Public Art Take Back! #eglestonus

On December 20, 2015 by pampi

The fall component of Public Art Take Back! will engage youth in creating self-directed, multi-12391289_10102532156739391_6009650597266051336_n

media performative public cultural plans to address root causes of gentrification and how these manifest in Egleston Square. Youth will workshop in small groups where we, as teaching artists and cultural workers, will serve as facilitators. To distill the intersectionality of struggles that youth, their families and neighbors experience, the process will begin with discussion, research and analysis of personal, neighborhood and city history, through the lens of the artist-citizen.

The workshops will engage various media as called for by the youth-led projects, and we can offer skill building around a variety of these. Each group will vision, plan, create and present a cultural plan: a model of a functional public art object reclaiming public sites identified by youth as requiring attention and healing; an interactive performative intervention that presents the artifact in community declaring the site as a safer space and holding all stakeholders accountable; and an action plan by which youth apply their agency as artist-citizens to effectpatb change through participation with the people of and visitors to the neighborhood.

As adult facilitators, we are coming in with the following guiding question as a starting point:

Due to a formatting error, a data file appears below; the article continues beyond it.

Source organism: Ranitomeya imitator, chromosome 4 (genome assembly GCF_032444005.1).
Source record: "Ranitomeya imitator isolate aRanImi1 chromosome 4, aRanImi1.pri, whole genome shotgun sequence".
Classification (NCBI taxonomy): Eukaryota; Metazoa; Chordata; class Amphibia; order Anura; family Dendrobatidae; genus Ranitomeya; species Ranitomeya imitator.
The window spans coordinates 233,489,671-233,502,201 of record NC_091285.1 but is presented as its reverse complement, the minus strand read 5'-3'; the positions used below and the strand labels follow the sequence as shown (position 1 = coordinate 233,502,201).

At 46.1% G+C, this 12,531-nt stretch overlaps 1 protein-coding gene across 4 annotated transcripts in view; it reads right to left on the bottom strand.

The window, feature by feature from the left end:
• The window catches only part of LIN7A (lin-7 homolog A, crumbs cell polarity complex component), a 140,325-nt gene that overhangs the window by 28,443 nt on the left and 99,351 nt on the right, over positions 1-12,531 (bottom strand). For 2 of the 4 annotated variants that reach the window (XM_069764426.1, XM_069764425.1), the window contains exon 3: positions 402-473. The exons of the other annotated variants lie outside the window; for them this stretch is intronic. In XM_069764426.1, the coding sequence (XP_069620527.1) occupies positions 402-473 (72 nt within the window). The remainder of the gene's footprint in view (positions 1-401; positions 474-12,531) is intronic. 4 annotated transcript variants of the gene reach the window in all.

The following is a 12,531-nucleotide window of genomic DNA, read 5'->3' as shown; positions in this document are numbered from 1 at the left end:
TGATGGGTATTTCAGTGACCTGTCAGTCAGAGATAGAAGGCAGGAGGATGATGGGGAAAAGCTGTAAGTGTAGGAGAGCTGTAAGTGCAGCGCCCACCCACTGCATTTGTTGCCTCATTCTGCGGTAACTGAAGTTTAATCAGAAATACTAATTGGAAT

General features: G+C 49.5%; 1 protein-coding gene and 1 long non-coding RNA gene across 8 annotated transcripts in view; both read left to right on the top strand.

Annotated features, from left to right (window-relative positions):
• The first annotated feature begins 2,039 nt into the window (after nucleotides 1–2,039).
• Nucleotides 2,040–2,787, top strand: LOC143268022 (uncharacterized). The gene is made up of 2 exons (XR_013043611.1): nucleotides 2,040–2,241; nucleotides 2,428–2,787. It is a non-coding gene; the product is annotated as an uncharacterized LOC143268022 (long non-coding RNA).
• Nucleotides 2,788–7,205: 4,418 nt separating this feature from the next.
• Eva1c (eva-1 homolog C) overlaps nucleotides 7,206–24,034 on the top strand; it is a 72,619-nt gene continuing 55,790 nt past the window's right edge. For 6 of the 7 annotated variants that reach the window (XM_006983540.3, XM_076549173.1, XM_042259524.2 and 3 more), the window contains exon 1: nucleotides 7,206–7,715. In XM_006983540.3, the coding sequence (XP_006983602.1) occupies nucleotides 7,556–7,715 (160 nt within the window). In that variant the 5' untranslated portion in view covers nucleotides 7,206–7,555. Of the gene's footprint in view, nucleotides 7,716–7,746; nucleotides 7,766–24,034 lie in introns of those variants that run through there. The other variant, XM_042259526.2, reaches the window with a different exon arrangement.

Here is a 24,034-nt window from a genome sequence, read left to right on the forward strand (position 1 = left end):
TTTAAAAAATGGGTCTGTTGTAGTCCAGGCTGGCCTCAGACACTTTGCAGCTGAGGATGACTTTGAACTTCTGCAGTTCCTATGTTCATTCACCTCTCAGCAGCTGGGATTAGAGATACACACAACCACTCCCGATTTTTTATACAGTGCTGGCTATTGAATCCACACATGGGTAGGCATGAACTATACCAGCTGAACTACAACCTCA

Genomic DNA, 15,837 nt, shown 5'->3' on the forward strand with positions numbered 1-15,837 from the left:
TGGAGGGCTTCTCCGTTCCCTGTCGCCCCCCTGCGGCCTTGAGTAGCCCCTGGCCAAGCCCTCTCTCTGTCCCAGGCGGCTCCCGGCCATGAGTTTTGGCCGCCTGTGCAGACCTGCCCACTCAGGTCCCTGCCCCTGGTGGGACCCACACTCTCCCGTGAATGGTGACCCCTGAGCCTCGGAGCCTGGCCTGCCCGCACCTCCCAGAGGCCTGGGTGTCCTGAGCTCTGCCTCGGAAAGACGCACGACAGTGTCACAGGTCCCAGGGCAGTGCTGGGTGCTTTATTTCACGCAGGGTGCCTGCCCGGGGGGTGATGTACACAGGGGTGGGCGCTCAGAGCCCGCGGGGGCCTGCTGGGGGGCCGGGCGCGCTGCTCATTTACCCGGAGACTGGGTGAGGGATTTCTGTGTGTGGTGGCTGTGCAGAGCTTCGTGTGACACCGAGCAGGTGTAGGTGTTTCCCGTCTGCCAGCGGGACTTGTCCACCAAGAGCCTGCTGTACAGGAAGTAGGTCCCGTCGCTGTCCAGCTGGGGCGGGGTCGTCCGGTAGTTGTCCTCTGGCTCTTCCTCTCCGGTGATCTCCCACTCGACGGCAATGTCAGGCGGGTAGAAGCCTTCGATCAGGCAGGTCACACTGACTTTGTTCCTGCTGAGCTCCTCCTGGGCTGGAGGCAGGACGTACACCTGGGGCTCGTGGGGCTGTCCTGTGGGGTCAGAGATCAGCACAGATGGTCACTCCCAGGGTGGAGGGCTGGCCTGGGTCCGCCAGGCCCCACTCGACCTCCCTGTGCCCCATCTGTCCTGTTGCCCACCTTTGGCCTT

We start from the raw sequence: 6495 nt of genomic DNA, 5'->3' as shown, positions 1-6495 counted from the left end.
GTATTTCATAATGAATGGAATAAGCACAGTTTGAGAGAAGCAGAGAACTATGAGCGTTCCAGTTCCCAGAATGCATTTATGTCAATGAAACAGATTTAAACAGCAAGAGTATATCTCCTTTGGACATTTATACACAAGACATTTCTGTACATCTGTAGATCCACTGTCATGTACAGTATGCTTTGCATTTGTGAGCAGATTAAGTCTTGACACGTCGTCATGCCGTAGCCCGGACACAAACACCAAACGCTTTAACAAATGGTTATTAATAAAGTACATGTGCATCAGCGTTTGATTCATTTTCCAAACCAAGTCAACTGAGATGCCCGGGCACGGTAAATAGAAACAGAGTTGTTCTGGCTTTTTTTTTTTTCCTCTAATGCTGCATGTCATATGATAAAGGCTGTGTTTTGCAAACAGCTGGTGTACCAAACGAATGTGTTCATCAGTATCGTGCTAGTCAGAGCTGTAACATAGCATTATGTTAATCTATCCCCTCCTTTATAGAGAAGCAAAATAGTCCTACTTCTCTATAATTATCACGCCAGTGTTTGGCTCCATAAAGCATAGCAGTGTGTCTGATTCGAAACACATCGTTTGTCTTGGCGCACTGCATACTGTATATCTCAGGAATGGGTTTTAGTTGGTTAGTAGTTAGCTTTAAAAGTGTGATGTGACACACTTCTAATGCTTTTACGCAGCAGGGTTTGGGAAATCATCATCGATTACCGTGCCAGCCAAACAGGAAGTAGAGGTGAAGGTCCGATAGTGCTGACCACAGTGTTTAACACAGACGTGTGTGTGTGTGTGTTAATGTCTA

“Within the oppressive structure of white supremacist capitalism, how do communities build stability?”

Following the self-directed model and therefore without imposing this question on the youth, we will facilitate a question-focused technique through which, youth will pose their own questions, building trust in their own critical questioning skills and practicing problem solving and interpretation.

12196047_10102446898747091_4660631508929069063_nIt is important for us as lead artists/ culture workers that the work presented is directed by our youth, reflective of their experiences and unique world views: we firmly believe youth have the solutions for their community and through this facilitation process we hope to affirm this.

It is important for Urbano Project, the Egleston Square community at large, education administrators and city officials to witness the incredible resilience of Boston’s youth and the contributions youth leaders are making their communities every day. It is important for our youth to believe in their capacity to be change agents and transform their communities into livable spaces in face of harsh realities set up by systemic and ageist disparities.

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